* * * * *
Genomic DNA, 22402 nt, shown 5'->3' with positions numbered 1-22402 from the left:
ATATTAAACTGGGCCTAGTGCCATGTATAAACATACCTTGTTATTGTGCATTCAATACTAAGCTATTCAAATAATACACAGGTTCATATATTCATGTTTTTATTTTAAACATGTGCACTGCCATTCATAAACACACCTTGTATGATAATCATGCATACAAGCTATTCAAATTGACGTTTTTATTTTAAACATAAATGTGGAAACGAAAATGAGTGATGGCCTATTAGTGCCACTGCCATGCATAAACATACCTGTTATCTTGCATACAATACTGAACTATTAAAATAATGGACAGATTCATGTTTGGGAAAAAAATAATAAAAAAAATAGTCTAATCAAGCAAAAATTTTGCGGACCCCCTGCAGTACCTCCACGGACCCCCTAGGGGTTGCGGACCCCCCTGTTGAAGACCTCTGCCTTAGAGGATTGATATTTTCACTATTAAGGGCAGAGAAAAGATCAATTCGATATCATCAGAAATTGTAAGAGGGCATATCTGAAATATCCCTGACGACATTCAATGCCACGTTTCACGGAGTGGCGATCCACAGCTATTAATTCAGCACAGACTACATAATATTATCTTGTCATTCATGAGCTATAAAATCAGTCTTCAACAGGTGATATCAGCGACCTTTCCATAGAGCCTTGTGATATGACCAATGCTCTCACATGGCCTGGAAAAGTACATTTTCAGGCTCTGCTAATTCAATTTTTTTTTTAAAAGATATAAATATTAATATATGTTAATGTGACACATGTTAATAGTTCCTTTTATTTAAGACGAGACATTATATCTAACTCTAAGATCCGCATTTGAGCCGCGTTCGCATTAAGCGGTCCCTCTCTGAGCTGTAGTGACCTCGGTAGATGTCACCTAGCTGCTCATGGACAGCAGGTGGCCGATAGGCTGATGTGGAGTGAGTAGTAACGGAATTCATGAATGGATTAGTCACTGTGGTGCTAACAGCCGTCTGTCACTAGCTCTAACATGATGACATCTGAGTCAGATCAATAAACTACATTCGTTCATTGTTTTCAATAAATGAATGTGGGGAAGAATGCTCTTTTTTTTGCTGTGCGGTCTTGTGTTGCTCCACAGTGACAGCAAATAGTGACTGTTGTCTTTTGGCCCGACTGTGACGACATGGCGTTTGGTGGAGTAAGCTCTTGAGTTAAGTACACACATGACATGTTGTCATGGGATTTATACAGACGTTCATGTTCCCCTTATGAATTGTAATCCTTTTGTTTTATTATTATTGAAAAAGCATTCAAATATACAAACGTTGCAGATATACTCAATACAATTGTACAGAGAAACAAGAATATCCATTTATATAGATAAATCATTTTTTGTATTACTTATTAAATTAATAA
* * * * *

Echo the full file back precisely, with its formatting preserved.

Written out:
Genomic DNA, 22402 nt, shown 5'->3' with positions numbered 1-22402 from the left:
ATATTAAACTGGGCCTAGTGCCATGTATAAACATACCTTGTTATTGTGCATTCAATACTAAGCTATTCAAATAATACACAGGTTCATATATTCATGTTTTTATTTTAAACATGTGCACTGCCATTCATAAACACACCTTGTATGATAATCATGCATACAAGCTATTCAAATTGACGTTTTTATTTTAAACATAAATGTGGAAACGAAAATGAGTGATGGCCTATTAGTGCCACTGCCATGCATAAACATACCTGTTATCTTGCATACAATACTGAACTATTAAAATAATGGACAGATTCATGTTTGGGAAAAAAATAATAAAAAAAATAGTCTAATCAAGCAAAAATTTTGCGGACCCCCTGCAGTACCTCCACGGACCCCCTAGGGGTTGCGGACCCCCCTGTTGAAGACCTCTGCCTTAGAGGATTGATATTTTCACTATTAAGGGCAGAGAAAAGATCAATTCGATATCATCAGAAATTGTAAGAGGGCATATCTGAAATATCCCTGACGACATTCAATGCCACGTTTCACGGAGTGGCGATCCACAGCTATTAATTCAGCACAGACTACATAATATTATCTTGTCATTCATGAGCTATAAAATCAGTCTTCAACAGGTGATATCAGCGACCTTTCCATAGAGCCTTGTGATATGACCAATGCTCTCACATGGCCTGGAAAAGTACATTTTCAGGCTCTGCTAATTCAATTTTTTTTTTAAAAGATATAAATATTAATATATGTTAATGTGACACATGTTAATAGTTCCTTTTATTTAAGACGAGACATTATATCTAACTCTAAGATCCGCATTTGAGCCGCGTTCGCATTAAGCGGTCCCTCTCTGAGCTGTAGTGACCTCGGTAGATGTCACCTAGCTGCTCATGGACAGCAGGTGGCCGATAGGCTGATGTGGAGTGAGTAGTAACGGAATTCATGAATGGATTAGTCACTGTGGTGCTAACAGCCGTCTGTCACTAGCTCTAACATGATGACATCTGAGTCAGATCAATAAACTACATTCGTTCATTGTTTTCAATAAATGAATGTGGGGAAGAATGCTCTTTTTTTTGCTGTGCGGTCTTGTGTTGCTCCACAGTGACAGCAAATAGTGACTGTTGTCTTTTGGCCCGACTGTGACGACATGGCGTTTGGTGGAGTAAGCTCTTGAGTTAAGTACACACATGACATGTTGTCATGGGATTTATACAGACGTTCATGTTCCCCTTATGAATTGTAATCCTTTTGTTTTATTATTATTGAAAAAGCATTCAAATATACAAACGTTGCAGATATACTCAATACAATTGTACAGAGAAACAAGAATATCCATTTATATAGATAAATCATTTTTTGTATTACTTATTAAATTAATAA